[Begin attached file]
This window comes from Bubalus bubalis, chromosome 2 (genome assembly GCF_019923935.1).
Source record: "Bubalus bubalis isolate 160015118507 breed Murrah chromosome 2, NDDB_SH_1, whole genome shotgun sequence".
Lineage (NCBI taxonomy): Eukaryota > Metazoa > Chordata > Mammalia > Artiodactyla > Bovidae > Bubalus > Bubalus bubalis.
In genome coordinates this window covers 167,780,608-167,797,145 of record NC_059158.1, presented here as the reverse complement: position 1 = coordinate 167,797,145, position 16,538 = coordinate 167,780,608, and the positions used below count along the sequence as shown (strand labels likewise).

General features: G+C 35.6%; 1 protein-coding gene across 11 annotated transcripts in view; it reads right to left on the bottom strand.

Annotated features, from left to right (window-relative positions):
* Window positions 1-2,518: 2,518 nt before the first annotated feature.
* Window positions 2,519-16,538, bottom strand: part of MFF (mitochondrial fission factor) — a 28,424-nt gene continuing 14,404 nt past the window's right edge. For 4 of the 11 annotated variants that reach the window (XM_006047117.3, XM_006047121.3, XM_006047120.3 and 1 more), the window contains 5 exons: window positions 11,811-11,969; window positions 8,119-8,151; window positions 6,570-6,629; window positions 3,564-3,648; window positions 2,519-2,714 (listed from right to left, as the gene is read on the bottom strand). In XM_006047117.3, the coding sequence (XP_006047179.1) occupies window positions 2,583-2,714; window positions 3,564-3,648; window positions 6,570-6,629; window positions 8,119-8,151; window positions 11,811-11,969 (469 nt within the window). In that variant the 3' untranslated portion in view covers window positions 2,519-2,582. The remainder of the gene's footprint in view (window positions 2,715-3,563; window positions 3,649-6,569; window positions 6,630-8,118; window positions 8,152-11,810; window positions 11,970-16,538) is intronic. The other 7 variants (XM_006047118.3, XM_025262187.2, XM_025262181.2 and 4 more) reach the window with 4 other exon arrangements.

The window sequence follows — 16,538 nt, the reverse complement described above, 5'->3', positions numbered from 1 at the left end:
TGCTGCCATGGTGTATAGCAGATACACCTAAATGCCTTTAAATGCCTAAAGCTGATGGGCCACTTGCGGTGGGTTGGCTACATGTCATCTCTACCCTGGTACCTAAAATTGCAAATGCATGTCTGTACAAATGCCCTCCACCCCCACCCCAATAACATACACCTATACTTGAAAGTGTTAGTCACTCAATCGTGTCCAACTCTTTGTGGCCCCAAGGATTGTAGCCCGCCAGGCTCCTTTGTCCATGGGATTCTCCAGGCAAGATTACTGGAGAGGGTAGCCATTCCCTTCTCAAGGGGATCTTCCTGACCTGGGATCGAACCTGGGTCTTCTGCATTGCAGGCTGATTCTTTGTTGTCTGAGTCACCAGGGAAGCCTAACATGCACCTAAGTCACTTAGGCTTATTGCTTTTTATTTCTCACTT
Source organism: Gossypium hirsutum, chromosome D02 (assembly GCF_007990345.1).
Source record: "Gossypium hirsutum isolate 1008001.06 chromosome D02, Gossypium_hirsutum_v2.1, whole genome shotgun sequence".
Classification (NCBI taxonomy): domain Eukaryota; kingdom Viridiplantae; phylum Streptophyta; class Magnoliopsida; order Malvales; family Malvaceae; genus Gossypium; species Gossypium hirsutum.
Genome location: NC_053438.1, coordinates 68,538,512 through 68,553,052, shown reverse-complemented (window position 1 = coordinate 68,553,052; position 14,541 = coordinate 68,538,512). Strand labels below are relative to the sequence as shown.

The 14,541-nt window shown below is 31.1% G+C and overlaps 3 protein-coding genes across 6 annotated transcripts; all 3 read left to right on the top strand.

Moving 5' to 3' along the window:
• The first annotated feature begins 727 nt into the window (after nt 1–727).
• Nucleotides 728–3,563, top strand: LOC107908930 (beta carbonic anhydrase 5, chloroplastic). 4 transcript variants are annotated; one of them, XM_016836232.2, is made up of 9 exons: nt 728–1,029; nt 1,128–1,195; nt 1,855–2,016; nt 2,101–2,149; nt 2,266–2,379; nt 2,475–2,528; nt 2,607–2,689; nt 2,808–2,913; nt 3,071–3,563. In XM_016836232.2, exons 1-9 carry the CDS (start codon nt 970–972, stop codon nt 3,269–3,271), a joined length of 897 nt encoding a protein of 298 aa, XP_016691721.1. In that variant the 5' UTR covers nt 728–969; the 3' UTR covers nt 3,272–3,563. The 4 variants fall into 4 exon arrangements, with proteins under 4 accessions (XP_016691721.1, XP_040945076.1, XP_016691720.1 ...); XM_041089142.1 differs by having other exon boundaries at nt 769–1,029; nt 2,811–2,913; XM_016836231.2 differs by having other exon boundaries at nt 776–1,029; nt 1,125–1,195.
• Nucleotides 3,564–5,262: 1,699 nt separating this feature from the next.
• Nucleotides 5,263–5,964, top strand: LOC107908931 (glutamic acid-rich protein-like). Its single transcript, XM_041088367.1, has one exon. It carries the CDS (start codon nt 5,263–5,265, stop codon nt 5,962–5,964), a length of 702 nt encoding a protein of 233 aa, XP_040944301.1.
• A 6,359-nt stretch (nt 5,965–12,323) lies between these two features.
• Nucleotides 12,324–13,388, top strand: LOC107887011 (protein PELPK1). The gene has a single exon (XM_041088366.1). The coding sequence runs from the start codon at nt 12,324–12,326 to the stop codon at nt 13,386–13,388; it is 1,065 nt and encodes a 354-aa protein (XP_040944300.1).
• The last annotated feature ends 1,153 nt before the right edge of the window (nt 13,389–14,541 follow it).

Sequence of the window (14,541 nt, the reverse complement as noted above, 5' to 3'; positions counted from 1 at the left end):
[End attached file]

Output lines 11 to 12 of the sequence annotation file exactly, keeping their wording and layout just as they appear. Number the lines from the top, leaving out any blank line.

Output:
Source organism: Gossypium hirsutum, chromosome D02 (assembly GCF_007990345.1).
Source record: "Gossypium hirsutum isolate 1008001.06 chromosome D02, Gossypium_hirsutum_v2.1, whole genome shotgun sequence".